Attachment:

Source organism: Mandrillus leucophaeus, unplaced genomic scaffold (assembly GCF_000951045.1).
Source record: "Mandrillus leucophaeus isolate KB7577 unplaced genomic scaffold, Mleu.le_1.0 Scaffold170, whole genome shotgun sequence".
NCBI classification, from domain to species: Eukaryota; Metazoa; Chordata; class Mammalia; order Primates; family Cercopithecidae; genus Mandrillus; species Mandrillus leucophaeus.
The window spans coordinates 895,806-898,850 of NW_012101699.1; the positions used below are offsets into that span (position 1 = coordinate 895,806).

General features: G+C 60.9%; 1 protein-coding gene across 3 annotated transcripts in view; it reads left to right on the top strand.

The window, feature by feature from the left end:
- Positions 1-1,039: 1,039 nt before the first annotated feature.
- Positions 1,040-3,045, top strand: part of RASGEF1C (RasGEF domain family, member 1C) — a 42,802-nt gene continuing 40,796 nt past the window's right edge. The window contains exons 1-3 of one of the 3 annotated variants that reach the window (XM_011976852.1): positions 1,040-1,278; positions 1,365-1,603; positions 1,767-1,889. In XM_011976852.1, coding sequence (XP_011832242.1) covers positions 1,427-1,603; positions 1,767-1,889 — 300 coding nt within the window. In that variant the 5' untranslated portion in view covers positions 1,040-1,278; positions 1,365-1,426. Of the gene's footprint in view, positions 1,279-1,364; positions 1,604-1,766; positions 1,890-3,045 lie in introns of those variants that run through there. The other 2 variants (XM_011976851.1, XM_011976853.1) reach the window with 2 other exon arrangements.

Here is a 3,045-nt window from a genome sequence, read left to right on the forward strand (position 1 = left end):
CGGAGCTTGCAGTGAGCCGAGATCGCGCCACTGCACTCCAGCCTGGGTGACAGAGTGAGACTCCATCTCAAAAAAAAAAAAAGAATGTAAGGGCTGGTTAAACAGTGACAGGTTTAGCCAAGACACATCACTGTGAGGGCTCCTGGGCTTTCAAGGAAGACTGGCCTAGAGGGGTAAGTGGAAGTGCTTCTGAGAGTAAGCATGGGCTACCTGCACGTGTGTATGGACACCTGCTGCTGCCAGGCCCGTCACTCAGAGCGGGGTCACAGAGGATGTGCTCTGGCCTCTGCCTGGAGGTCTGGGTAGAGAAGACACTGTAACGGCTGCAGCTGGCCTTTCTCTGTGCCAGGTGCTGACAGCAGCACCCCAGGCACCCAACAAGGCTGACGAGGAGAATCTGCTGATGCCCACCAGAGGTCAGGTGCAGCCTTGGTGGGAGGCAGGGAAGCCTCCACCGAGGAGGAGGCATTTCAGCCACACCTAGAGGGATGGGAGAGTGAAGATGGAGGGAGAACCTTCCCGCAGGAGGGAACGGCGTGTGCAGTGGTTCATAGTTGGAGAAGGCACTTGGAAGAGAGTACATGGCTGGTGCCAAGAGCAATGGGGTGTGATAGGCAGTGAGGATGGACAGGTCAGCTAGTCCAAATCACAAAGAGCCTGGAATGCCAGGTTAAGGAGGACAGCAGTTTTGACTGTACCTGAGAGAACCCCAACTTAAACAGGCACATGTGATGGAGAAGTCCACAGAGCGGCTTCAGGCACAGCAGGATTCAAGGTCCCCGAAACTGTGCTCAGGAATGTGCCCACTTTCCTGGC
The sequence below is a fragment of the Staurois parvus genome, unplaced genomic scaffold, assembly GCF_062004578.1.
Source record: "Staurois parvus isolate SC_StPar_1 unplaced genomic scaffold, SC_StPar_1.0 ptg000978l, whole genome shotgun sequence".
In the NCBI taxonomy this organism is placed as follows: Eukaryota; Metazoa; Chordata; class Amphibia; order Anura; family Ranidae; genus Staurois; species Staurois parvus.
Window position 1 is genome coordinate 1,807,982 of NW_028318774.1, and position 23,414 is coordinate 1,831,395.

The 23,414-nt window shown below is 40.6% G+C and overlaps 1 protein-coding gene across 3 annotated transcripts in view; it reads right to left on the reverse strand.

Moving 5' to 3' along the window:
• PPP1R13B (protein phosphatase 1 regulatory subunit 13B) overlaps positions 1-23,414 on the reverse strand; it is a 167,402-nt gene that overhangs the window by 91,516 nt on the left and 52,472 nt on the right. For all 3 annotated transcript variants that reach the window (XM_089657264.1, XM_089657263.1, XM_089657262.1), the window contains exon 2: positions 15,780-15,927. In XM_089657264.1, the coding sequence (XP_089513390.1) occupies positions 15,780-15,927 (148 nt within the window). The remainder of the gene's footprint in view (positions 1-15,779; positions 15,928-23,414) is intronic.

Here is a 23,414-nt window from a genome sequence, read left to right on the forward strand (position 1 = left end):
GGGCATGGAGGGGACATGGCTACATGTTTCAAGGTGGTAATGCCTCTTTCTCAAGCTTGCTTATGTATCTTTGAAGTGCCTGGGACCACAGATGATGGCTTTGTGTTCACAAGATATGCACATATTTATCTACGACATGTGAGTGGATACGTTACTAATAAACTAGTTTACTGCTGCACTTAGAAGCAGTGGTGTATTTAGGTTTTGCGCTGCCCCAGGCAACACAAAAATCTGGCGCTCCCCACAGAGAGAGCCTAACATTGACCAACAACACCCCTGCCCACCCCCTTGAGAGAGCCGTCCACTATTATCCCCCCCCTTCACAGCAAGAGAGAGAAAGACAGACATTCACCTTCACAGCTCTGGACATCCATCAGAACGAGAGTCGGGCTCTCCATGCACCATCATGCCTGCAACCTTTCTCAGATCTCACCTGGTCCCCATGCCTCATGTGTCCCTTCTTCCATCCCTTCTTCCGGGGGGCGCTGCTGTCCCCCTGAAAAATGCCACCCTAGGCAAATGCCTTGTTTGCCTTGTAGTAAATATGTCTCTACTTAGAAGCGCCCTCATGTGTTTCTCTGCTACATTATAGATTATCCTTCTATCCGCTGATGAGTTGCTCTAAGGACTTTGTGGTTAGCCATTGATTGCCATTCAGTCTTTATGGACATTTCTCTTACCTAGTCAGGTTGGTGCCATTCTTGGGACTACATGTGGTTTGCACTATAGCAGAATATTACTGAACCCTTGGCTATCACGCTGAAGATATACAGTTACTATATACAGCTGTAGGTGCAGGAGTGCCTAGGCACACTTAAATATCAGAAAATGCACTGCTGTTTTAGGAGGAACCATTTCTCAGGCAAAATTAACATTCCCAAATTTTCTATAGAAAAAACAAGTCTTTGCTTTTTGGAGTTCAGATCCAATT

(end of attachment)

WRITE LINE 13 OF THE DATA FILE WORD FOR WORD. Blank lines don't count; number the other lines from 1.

In the NCBI taxonomy this organism is placed as follows: Eukaryota; Metazoa; Chordata; class Amphibia; order Anura; family Ranidae; genus Staurois; species Staurois parvus.